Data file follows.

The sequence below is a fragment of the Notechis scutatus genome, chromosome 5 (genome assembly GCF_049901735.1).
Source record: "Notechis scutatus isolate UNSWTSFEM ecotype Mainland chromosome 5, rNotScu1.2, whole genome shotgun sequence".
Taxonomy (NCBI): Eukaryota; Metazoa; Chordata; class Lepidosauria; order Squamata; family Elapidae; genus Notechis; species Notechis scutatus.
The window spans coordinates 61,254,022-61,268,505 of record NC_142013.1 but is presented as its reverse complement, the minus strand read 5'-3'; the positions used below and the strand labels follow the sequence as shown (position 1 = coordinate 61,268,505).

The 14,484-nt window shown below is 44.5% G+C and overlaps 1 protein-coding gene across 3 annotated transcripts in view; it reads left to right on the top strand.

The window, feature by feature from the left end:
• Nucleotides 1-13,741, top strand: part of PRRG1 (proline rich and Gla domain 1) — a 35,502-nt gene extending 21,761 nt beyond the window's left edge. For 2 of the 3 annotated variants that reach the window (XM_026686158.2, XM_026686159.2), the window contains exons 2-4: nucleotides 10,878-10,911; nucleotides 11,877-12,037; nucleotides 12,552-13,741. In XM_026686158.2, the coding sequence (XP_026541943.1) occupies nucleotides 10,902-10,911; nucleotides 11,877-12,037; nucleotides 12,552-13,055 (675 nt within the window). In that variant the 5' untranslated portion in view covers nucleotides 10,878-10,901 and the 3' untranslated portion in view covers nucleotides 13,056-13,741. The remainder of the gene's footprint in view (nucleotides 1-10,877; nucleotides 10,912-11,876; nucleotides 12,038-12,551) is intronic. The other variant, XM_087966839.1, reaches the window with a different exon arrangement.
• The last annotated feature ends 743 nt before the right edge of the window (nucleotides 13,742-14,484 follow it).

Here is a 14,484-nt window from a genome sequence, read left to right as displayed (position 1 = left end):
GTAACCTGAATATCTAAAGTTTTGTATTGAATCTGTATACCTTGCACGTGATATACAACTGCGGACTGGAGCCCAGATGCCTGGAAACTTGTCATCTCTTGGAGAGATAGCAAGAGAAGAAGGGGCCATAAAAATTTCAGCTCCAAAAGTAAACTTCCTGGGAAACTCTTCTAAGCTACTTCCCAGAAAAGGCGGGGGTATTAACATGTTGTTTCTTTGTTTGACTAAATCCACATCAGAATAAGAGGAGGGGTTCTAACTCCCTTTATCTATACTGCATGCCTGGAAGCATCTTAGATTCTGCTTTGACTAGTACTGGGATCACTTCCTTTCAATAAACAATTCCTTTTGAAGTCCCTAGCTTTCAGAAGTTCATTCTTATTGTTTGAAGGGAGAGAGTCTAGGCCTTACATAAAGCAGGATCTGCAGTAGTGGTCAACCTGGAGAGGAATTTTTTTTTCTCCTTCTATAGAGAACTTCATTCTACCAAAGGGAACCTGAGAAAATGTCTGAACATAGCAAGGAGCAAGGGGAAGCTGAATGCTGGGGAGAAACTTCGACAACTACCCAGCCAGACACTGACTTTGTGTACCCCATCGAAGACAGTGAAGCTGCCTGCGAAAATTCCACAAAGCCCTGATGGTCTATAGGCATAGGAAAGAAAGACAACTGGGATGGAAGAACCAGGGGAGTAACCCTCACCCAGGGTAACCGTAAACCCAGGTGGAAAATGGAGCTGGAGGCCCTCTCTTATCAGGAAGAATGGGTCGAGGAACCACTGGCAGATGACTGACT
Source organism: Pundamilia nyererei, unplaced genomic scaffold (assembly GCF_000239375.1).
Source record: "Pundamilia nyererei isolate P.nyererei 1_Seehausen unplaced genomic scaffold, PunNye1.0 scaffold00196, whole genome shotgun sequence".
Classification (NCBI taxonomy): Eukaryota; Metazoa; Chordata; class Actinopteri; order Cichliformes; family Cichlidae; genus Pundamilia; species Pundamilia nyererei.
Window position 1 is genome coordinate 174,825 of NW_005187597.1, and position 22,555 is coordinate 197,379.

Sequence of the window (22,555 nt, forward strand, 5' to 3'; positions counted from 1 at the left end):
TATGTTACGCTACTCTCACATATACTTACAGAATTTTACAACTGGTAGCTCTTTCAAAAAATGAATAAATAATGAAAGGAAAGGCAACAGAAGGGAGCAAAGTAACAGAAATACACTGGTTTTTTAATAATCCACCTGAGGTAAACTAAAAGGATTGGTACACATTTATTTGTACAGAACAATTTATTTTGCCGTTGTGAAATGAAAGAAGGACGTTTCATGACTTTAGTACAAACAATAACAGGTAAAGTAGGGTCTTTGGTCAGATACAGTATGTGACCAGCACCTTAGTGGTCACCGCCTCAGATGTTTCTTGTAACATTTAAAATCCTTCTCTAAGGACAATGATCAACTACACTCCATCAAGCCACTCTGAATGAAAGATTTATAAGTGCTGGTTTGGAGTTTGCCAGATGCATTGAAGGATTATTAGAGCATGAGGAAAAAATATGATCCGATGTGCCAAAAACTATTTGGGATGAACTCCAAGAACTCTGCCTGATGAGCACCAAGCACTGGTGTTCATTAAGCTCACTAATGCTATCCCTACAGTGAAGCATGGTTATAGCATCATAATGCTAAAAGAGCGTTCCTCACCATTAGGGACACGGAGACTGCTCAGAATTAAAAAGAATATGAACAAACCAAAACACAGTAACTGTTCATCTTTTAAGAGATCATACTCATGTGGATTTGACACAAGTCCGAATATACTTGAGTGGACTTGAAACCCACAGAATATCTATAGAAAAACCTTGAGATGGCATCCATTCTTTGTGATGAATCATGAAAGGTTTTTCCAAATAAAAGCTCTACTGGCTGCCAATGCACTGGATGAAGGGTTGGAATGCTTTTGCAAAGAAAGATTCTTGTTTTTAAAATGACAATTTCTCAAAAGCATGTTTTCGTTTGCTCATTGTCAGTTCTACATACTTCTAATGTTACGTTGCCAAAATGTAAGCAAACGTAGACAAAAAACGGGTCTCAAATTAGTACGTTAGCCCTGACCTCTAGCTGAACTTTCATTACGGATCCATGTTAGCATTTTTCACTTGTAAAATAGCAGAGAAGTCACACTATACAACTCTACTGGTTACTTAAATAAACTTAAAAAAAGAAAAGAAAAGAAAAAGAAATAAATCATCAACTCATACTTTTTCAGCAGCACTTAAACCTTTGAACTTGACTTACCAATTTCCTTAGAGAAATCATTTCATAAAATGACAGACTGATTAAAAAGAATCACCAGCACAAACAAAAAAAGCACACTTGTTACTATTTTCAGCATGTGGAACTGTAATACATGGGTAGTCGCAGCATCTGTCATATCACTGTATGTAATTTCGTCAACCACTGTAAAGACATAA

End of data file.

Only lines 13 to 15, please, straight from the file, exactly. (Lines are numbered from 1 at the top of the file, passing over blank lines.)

Classification (NCBI taxonomy): Eukaryota; Metazoa; Chordata; class Actinopteri; order Cichliformes; family Cichlidae; genus Pundamilia; species Pundamilia nyererei.
Window position 1 is genome coordinate 174,825 of NW_005187597.1, and position 22,555 is coordinate 197,379.

Sequence of the window (22,555 nt, forward strand, 5' to 3'; positions counted from 1 at the left end):